In a COVID-19 world, uncertainty dances around us every day. New variants are forming, new vaccines are coming out, and mask guidelines vary from city to city. It’s all pretty anxiety-inducing, but there are things you can do to cope.

Our brains are wired to see ambiguity as a threat. When we try to focus on something else, our brain redirects us back to resolving those feelings of uncertainty. However, this doesn’t mean that focusing on uncertainty is the best solution to resolving it.

Studies show that job uncertainty can have a more significant effect on your health than actually losing a job will. Similarly, in one study, participants who were told they had a 50% chance of feeling a shock felt more anxiety than those who knew for certain they were getting shocked.

Let this speak volumes to the importance of feeling safe and secure for the sake of your mental health.

“Knowing how to live with insecurity is the only security.” – John Allen Paulos

Resisting the idea that COVID-19 comes with an amount of uncertainty will only lead you toward delusions. It’s true, you’ve probably never faced something like this in your life. However, that doesn’t mean you’re excused from accepting it as real.

Instead of suppressing the emotions you feel about COVID, let yourself feel them. Accept them as the only truth you know these days. Resisting them will only let them fester and grow in intensity, potentially resulting in an underlying anxiety disorder or feelings of depression.

See life for what it is right now—challenging, frustrating, and for some, really boring. Don’t lie to yourself, it totally is. Accepting the current situation means allowing your emotions to flow and then exit, because they’re simply not helpful right now.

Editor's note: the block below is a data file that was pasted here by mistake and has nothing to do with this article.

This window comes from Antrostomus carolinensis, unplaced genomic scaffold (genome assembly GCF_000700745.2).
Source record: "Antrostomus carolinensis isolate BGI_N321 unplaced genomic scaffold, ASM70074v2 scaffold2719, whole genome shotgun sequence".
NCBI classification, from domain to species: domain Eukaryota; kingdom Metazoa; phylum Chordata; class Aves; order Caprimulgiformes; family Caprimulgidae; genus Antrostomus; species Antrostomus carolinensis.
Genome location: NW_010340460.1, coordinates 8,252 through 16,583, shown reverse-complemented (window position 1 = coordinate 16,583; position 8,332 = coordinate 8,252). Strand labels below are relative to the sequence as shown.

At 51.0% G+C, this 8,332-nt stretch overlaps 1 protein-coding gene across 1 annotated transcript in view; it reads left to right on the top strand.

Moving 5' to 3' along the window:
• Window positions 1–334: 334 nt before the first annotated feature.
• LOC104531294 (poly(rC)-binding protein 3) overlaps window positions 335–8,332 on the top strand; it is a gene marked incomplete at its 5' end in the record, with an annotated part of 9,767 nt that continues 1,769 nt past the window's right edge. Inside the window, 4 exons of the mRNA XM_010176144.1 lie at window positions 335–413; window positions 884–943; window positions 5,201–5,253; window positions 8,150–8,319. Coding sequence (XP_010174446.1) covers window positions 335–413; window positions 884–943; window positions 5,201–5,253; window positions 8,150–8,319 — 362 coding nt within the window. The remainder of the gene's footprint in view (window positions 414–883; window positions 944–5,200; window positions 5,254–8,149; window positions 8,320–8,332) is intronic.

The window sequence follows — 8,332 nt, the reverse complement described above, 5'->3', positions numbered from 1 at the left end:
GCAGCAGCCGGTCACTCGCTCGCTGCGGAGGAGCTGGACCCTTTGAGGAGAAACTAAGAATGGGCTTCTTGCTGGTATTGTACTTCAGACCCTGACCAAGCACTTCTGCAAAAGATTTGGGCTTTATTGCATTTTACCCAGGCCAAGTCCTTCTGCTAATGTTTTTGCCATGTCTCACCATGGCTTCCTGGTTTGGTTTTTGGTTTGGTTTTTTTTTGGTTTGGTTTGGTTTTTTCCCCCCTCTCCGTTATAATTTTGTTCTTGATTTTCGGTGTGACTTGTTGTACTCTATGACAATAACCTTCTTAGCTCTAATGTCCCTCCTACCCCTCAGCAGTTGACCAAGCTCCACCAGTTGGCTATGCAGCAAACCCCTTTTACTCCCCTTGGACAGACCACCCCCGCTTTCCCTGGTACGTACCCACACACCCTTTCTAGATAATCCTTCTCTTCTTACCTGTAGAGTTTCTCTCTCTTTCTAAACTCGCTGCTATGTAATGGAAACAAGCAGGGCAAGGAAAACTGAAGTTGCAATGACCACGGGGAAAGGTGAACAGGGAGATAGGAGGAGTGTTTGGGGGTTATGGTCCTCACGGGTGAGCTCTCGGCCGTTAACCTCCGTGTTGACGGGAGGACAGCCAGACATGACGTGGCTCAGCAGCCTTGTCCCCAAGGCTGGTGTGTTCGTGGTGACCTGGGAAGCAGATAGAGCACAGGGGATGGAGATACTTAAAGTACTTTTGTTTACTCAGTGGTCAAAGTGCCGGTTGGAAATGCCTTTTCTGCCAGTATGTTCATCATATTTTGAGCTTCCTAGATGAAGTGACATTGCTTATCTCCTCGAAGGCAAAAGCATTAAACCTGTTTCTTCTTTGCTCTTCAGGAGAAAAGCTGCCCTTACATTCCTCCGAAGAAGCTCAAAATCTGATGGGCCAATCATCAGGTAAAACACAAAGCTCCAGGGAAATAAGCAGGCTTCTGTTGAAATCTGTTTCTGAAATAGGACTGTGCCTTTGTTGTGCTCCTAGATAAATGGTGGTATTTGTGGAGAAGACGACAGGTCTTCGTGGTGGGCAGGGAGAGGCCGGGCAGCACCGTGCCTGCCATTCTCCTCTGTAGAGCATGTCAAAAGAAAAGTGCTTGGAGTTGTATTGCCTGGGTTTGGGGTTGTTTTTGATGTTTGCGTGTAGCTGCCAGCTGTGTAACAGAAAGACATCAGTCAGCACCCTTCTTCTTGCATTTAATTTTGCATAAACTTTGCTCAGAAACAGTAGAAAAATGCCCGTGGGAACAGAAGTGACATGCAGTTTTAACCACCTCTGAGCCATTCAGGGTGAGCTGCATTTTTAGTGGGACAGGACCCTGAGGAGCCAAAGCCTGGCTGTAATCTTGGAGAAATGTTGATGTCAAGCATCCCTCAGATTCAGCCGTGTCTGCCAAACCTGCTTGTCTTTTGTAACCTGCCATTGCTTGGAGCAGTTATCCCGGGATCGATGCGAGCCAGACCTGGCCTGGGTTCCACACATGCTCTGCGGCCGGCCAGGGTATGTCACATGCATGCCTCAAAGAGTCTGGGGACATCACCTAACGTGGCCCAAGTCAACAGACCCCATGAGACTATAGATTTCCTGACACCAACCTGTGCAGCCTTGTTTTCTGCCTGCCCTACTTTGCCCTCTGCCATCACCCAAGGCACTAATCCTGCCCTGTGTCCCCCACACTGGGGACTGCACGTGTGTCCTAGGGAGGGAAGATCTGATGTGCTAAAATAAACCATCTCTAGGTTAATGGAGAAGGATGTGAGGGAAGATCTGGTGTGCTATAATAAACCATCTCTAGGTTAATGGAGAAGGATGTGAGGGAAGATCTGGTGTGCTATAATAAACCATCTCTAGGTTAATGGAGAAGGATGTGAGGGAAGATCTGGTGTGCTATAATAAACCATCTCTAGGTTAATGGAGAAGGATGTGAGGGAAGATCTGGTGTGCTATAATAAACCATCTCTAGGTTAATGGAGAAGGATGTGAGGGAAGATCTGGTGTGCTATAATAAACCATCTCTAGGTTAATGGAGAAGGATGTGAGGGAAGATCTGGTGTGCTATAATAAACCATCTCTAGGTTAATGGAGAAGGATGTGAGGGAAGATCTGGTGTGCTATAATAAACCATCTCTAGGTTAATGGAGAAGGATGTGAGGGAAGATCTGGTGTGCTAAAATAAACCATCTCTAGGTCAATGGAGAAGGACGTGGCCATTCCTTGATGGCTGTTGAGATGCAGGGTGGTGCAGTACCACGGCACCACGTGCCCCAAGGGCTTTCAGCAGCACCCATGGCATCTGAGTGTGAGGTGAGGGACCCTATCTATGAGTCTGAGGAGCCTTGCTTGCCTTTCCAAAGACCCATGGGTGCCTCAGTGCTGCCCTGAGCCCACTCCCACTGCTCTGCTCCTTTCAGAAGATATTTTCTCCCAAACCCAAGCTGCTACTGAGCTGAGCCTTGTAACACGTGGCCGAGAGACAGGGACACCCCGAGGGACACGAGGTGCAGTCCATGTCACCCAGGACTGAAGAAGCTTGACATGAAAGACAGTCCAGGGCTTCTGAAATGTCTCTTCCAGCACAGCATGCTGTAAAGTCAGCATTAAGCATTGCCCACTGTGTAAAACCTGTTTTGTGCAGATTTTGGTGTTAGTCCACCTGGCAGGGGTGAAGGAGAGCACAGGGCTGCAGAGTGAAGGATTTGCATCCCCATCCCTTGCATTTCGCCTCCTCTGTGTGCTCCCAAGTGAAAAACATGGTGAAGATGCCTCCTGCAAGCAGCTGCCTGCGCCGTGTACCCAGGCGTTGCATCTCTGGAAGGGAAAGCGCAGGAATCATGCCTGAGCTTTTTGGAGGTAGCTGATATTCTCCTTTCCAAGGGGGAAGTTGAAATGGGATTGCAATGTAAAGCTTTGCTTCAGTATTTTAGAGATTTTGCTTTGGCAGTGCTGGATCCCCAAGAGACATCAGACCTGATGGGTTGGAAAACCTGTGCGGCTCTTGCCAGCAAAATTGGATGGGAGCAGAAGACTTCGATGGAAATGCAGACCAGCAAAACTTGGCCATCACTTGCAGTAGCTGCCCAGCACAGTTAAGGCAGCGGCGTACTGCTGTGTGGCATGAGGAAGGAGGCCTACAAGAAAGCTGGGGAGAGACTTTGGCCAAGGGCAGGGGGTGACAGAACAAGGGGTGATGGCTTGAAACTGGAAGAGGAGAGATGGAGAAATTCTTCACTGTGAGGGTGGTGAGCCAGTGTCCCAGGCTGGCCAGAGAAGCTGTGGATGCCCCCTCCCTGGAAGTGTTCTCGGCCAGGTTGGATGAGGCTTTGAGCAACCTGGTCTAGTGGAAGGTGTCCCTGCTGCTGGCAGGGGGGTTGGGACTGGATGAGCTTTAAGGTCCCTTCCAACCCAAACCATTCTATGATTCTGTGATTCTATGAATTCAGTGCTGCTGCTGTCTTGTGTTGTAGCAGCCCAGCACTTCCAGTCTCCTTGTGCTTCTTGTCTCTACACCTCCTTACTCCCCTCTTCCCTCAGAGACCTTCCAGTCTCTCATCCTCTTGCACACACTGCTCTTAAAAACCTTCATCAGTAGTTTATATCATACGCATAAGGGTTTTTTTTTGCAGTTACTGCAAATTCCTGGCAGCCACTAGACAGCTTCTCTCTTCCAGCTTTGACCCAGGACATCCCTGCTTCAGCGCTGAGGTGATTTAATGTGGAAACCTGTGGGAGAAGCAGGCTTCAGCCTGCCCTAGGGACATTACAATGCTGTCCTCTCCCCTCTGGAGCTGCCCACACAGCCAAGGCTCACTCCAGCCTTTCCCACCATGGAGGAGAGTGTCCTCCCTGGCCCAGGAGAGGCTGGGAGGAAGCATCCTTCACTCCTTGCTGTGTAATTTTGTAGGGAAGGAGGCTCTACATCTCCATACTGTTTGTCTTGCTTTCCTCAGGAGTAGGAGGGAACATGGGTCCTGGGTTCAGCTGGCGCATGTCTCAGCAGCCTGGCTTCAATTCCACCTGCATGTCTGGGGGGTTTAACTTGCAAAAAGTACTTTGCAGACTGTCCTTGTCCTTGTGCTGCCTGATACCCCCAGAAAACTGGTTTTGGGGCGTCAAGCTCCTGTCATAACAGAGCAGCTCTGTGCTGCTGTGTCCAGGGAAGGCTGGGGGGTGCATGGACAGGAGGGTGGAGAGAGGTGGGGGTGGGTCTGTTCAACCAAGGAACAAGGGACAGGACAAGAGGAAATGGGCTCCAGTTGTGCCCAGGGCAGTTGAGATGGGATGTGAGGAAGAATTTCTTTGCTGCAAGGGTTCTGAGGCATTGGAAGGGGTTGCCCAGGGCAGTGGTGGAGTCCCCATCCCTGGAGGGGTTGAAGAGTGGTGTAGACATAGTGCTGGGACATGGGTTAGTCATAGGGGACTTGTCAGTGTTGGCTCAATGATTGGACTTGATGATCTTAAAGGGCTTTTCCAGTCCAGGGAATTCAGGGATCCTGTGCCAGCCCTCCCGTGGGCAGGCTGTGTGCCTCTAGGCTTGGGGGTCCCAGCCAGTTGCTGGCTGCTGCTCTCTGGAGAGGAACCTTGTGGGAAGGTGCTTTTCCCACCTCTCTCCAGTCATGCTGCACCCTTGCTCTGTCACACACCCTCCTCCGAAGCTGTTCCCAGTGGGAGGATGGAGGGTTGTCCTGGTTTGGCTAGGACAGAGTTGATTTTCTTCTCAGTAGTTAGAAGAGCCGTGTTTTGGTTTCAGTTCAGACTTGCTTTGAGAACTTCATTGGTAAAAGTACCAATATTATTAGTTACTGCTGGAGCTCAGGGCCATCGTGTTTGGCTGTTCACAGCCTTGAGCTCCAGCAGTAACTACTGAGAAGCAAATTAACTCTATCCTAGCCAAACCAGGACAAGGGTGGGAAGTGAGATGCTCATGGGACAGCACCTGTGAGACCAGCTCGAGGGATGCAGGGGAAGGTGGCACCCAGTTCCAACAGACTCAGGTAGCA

This doesn’t mean you should turn into a doormat for people to walk all over because nothing ever gets to you. Rather, it means lowering your expectations for what’s possible for the time being.

Right now, we have multiple COVID variants, several vaccines, and lots of time to wait for people to catch up on the research and eventually, slow the spread. It’s not ideal, but it’s realistic and the only option we have right now.

Comfort Yourself in Healthy Ways

While we wait for the rest of the world to catch up, let’s take care of ourselves in the meantime. Feelings of anxiety can pair with a desperation for dopamine, making unhealthy “rewards” like drinking, binge-eating, or doom-scrolling through social media especially tempting.

Fill your dopamine meter in healthy ways, like going for hikes with friends, flipping through old memory boxes, or watching a funny movie. It’s not indulgent to take care of yourself as long as you’re doing it in healthy ways.

Take Everything You Hear with a Grain of Salt

Rumors about COVID are constantly flying. Protect your sanity by assuming everything you hear from friends has an asterisk that means “may be true upon doing the research myself.” Allowing yourself to believe and get worked up by other people’s “facts” that are blown out of proportion for the storytelling of it all can leave you feeling frazzled.

Don’t go through the grieving process if you have no one to grieve, and don’t convince yourself you’re in danger when you know you took the steps toward being safe.

When In Doubt, Seek It Out

Go out of your way to find the information you need from a trusted source, like the Centers for Disease Control and Prevention or your state’s website outlining COVID-19 guidance.

If you have all the COVID information you need and just need helping to cope with the stress of it all, consider starting counseling. Together, we can build an arsenal of coping skills to get you through this difficult time.